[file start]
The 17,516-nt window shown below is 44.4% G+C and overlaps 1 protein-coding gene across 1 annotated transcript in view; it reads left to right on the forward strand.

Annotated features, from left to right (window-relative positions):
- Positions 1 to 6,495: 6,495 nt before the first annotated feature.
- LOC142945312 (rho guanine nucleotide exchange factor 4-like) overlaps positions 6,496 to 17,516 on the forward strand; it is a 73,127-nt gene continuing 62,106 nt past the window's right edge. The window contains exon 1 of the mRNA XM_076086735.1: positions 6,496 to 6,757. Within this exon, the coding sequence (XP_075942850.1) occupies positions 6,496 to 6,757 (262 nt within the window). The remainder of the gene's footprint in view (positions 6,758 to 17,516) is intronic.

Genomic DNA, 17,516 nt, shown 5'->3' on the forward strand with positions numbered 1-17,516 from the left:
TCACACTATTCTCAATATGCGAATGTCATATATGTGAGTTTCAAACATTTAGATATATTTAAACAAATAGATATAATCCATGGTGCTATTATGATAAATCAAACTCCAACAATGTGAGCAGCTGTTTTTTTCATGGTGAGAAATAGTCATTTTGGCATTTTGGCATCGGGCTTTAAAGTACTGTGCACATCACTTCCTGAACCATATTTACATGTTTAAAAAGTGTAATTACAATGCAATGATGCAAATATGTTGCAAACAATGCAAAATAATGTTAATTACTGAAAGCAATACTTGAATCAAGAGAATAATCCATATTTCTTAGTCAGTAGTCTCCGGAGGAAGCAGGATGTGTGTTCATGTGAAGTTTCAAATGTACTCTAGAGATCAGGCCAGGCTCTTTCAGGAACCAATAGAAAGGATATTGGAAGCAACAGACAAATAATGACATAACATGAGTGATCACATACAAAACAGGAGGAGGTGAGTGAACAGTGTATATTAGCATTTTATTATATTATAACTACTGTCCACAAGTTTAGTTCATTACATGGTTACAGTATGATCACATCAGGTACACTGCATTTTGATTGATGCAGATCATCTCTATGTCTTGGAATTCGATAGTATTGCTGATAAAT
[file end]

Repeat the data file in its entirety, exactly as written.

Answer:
The 17,516-nt window shown below is 44.4% G+C and overlaps 1 protein-coding gene across 1 annotated transcript in view; it reads left to right on the forward strand.

Annotated features, from left to right (window-relative positions):
- Positions 1 to 6,495: 6,495 nt before the first annotated feature.
- LOC142945312 (rho guanine nucleotide exchange factor 4-like) overlaps positions 6,496 to 17,516 on the forward strand; it is a 73,127-nt gene continuing 62,106 nt past the window's right edge. The window contains exon 1 of the mRNA XM_076086735.1: positions 6,496 to 6,757. Within this exon, the coding sequence (XP_075942850.1) occupies positions 6,496 to 6,757 (262 nt within the window). The remainder of the gene's footprint in view (positions 6,758 to 17,516) is intronic.

Genomic DNA, 17,516 nt, shown 5'->3' on the forward strand with positions numbered 1-17,516 from the left:
TCACACTATTCTCAATATGCGAATGTCATATATGTGAGTTTCAAACATTTAGATATATTTAAACAAATAGATATAATCCATGGTGCTATTATGATAAATCAAACTCCAACAATGTGAGCAGCTGTTTTTTTCATGGTGAGAAATAGTCATTTTGGCATTTTGGCATCGGGCTTTAAAGTACTGTGCACATCACTTCCTGAACCATATTTACATGTTTAAAAAGTGTAATTACAATGCAATGATGCAAATATGTTGCAAACAATGCAAAATAATGTTAATTACTGAAAGCAATACTTGAATCAAGAGAATAATCCATATTTCTTAGTCAGTAGTCTCCGGAGGAAGCAGGATGTGTGTTCATGTGAAGTTTCAAATGTACTCTAGAGATCAGGCCAGGCTCTTTCAGGAACCAATAGAAAGGATATTGGAAGCAACAGACAAATAATGACATAACATGAGTGATCACATACAAAACAGGAGGAGGTGAGTGAACAGTGTATATTAGCATTTTATTATATTATAACTACTGTCCACAAGTTTAGTTCATTACATGGTTACAGTATGATCACATCAGGTACACTGCATTTTGATTGATGCAGATCATCTCTATGTCTTGGAATTCGATAGTATTGCTGATAAAT